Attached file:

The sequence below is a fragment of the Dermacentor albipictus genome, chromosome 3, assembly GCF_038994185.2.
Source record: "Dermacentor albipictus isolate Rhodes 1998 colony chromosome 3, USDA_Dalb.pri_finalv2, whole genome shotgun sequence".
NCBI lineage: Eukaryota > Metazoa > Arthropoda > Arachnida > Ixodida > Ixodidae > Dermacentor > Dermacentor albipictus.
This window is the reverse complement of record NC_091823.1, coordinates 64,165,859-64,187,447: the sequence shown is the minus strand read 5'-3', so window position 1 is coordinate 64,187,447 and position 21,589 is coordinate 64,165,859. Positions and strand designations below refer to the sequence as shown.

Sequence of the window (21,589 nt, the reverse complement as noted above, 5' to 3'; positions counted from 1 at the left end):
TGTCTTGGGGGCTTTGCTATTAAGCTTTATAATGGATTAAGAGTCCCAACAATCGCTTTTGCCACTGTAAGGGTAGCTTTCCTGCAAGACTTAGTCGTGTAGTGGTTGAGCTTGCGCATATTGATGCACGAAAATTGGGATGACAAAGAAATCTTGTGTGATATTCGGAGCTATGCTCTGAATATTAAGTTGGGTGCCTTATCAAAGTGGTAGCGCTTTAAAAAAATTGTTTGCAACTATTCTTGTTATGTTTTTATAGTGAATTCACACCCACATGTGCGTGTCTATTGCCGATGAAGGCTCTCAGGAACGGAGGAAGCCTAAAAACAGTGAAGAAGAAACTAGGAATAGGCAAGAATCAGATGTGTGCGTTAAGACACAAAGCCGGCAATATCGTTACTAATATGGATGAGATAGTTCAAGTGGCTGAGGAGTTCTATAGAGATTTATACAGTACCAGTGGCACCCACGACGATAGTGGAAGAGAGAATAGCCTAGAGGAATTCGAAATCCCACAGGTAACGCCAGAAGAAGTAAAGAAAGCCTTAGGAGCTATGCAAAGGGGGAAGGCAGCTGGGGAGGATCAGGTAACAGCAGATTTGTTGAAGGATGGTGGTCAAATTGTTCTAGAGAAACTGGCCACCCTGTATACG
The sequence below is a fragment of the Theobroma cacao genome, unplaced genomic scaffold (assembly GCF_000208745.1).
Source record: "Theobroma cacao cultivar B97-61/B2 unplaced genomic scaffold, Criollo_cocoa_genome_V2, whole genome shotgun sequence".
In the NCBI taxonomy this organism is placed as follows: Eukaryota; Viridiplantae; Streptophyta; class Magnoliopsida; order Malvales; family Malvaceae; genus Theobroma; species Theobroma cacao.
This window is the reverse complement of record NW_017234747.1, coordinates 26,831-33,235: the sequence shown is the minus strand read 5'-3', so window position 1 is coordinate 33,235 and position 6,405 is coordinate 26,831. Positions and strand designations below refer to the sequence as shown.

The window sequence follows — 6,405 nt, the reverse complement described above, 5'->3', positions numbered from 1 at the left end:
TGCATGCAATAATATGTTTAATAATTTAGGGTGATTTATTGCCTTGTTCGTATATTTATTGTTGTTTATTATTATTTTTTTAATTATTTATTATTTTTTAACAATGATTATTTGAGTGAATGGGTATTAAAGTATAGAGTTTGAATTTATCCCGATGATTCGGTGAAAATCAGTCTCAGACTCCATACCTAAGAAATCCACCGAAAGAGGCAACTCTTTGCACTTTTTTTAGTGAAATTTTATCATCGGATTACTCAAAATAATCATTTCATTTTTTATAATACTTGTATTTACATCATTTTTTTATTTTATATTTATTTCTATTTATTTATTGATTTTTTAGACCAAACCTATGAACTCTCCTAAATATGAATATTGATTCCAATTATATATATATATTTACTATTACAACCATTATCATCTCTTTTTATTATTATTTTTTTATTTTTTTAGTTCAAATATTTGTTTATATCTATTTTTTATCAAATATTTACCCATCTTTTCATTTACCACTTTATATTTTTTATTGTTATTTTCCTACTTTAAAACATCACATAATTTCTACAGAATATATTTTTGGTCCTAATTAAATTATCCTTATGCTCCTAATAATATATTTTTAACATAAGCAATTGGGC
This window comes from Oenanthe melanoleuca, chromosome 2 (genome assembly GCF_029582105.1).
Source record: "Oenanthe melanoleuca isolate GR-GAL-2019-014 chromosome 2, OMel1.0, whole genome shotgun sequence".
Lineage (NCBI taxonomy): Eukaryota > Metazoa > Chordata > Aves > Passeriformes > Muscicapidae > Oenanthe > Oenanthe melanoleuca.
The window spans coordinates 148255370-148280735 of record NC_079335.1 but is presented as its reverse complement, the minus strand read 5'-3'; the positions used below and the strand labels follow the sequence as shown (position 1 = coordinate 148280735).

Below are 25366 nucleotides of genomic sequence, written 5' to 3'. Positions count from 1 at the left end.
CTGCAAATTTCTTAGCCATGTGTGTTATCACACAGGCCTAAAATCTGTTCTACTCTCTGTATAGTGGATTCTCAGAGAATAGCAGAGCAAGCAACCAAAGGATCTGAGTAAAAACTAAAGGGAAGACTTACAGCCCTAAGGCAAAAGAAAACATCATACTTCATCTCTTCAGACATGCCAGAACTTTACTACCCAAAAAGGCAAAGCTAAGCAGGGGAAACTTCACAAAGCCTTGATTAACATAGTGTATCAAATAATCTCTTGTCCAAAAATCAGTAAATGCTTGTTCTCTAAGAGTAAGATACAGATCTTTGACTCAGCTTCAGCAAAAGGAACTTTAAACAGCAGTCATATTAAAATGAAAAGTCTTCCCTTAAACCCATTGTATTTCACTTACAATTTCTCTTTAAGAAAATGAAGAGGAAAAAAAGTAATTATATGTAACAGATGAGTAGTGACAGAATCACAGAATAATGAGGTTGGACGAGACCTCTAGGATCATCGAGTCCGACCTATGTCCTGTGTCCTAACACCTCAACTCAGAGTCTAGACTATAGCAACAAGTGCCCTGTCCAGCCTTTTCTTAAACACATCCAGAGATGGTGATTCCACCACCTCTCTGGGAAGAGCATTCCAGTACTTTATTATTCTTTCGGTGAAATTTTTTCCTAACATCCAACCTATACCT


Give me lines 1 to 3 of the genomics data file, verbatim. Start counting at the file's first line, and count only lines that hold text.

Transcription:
The sequence below is a fragment of the Dermacentor albipictus genome, chromosome 3, assembly GCF_038994185.2.
Source record: "Dermacentor albipictus isolate Rhodes 1998 colony chromosome 3, USDA_Dalb.pri_finalv2, whole genome shotgun sequence".
NCBI lineage: Eukaryota > Metazoa > Arthropoda > Arachnida > Ixodida > Ixodidae > Dermacentor > Dermacentor albipictus.